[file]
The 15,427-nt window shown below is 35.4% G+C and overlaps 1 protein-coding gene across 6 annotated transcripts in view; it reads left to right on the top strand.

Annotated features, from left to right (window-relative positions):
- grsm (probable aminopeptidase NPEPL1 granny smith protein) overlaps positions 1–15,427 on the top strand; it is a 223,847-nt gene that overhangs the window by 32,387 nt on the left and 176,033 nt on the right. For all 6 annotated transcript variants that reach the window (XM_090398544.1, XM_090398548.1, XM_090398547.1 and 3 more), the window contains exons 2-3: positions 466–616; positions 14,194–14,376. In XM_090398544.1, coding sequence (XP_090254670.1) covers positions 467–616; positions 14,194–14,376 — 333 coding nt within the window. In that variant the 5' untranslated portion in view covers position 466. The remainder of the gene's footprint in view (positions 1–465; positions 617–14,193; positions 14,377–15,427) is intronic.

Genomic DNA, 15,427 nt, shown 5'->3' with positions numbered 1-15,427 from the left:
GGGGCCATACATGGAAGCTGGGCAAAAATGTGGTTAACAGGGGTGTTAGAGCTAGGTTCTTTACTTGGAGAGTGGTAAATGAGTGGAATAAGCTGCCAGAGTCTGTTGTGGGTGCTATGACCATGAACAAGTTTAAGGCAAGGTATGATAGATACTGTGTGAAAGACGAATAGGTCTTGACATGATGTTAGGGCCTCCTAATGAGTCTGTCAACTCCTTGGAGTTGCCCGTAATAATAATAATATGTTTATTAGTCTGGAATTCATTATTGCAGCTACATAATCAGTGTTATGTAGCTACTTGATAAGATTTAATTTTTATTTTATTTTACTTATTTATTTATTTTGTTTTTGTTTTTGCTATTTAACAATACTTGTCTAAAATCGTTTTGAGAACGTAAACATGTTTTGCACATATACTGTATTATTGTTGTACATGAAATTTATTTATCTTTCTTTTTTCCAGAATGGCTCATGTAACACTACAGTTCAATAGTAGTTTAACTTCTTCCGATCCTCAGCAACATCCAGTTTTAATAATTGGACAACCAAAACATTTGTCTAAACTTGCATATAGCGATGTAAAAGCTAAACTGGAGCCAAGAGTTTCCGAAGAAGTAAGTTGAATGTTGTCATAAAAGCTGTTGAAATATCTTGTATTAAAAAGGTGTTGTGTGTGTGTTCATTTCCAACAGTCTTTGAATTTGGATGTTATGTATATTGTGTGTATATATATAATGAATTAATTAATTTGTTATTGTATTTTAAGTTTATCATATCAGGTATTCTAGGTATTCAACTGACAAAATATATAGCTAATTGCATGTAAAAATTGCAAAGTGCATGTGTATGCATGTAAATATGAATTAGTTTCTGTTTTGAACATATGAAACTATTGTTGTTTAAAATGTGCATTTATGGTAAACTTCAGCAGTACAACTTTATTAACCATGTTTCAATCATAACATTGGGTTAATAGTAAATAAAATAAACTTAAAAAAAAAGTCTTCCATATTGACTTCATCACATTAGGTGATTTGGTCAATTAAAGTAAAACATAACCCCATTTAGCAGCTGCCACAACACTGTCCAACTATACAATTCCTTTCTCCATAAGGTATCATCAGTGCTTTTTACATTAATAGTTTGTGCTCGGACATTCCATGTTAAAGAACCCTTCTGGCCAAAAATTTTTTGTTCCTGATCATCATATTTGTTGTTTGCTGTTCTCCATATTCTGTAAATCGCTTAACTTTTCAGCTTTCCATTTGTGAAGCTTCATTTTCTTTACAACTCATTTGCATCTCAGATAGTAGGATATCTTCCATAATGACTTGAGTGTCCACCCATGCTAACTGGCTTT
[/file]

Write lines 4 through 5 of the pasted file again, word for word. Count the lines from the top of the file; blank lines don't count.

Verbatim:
Genomic DNA, 15,427 nt, shown 5'->3' with positions numbered 1-15,427 from the left:
GGGGCCATACATGGAAGCTGGGCAAAAATGTGGTTAACAGGGGTGTTAGAGCTAGGTTCTTTACTTGGAGAGTGGTAAATGAGTGGAATAAGCTGCCAGAGTCTGTTGTGGGTGCTATGACCATGAACAAGTTTAAGGCAAGGTATGATAGATACTGTGTGAAAGACGAATAGGTCTTGACATGATGTTAGGGCCTCCTAATGAGTCTGTCAACTCCTTGGAGTTGCCCGTAATAATAATAATATGTTTATTAGTCTGGAATTCATTATTGCAGCTACATAATCAGTGTTATGTAGCTACTTGATAAGATTTAATTTTTATTTTATTTTACTTATTTATTTATTTTGTTTTTGTTTTTGCTATTTAACAATACTTGTCTAAAATCGTTTTGAGAACGTAAACATGTTTTGCACATATACTGTATTATTGTTGTACATGAAATTTATTTATCTTTCTTTTTTCCAGAATGGCTCATGTAACACTACAGTTCAATAGTAGTTTAACTTCTTCCGATCCTCAGCAACATCCAGTTTTAATAATTGGACAACCAAAACATTTGTCTAAACTTGCATATAGCGATGTAAAAGCTAAACTGGAGCCAAGAGTTTCCGAAGAAGTAAGTTGAATGTTGTCATAAAAGCTGTTGAAATATCTTGTATTAAAAAGGTGTTGTGTGTGTGTTCATTTCCAACAGTCTTTGAATTTGGATGTTATGTATATTGTGTGTATATATATAATGAATTAATTAATTTGTTATTGTATTTTAAGTTTATCATATCAGGTATTCTAGGTATTCAACTGACAAAATATATAGCTAATTGCATGTAAAAATTGCAAAGTGCATGTGTATGCATGTAAATATGAATTAGTTTCTGTTTTGAACATATGAAACTATTGTTGTTTAAAATGTGCATTTATGGTAAACTTCAGCAGTACAACTTTATTAACCATGTTTCAATCATAACATTGGGTTAATAGTAAATAAAATAAACTTAAAAAAAAAGTCTTCCATATTGACTTCATCACATTAGGTGATTTGGTCAATTAAAGTAAAACATAACCCCATTTAGCAGCTGCCACAACACTGTCCAACTATACAATTCCTTTCTCCATAAGGTATCATCAGTGCTTTTTACATTAATAGTTTGTGCTCGGACATTCCATGTTAAAGAACCCTTCTGGCCAAAAATTTTTTGTTCCTGATCATCATATTTGTTGTTTGCTGTTCTCCATATTCTGTAAATCGCTTAACTTTTCAGCTTTCCATTTGTGAAGCTTCATTTTCTTTACAACTCATTTGCATCTCAGATAGTAGGATATCTTCCATAATGACTTGAGTGTCCACCCATGCTAACTGGCTTT